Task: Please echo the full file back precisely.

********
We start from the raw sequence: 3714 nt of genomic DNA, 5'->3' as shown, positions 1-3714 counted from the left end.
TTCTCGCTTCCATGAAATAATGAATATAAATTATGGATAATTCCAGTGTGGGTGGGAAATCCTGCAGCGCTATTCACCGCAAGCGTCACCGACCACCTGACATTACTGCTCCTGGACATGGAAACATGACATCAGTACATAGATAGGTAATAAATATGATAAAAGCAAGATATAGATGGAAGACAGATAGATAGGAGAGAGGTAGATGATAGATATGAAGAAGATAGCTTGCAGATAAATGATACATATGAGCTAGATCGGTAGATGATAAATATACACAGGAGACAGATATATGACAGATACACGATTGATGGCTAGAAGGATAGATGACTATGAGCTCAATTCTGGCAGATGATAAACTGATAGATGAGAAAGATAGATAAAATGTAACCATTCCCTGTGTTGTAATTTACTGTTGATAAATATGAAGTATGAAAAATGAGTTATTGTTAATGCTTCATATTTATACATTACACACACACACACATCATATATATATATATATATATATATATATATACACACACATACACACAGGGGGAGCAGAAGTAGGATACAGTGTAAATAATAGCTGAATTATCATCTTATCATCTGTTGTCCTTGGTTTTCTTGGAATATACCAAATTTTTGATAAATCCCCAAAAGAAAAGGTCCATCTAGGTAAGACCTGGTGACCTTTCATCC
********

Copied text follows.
We start from the raw sequence: 3714 nt of genomic DNA, 5'->3' as shown, positions 1-3714 counted from the left end.
TTCTCGCTTCCATGAAATAATGAATATAAATTATGGATAATTCCAGTGTGGGTGGGAAATCCTGCAGCGCTATTCACCGCAAGCGTCACCGACCACCTGACATTACTGCTCCTGGACATGGAAACATGACATCAGTACATAGATAGGTAATAAATATGATAAAAGCAAGATATAGATGGAAGACAGATAGATAGGAGAGAGGTAGATGATAGATATGAAGAAGATAGCTTGCAGATAAATGATACATATGAGCTAGATCGGTAGATGATAAATATACACAGGAGACAGATATATGACAGATACACGATTGATGGCTAGAAGGATAGATGACTATGAGCTCAATTCTGGCAGATGATAAACTGATAGATGAGAAAGATAGATAAAATGTAACCATTCCCTGTGTTGTAATTTACTGTTGATAAATATGAAGTATGAAAAATGAGTTATTGTTAATGCTTCATATTTATACATTACACACACACACACATCATATATATATATATATATATATATATATATACACACACATACACACAGGGGGAGCAGAAGTAGGATACAGTGTAAATAATAGCTGAATTATCATCTTATCATCTGTTGTCCTTGGTTTTCTTGGAATATACCAAATTTTTGATAAATCCCCAAAAGAAAAGGTCCATCTAGGTAAGACCTGGTGACCTTTCATCC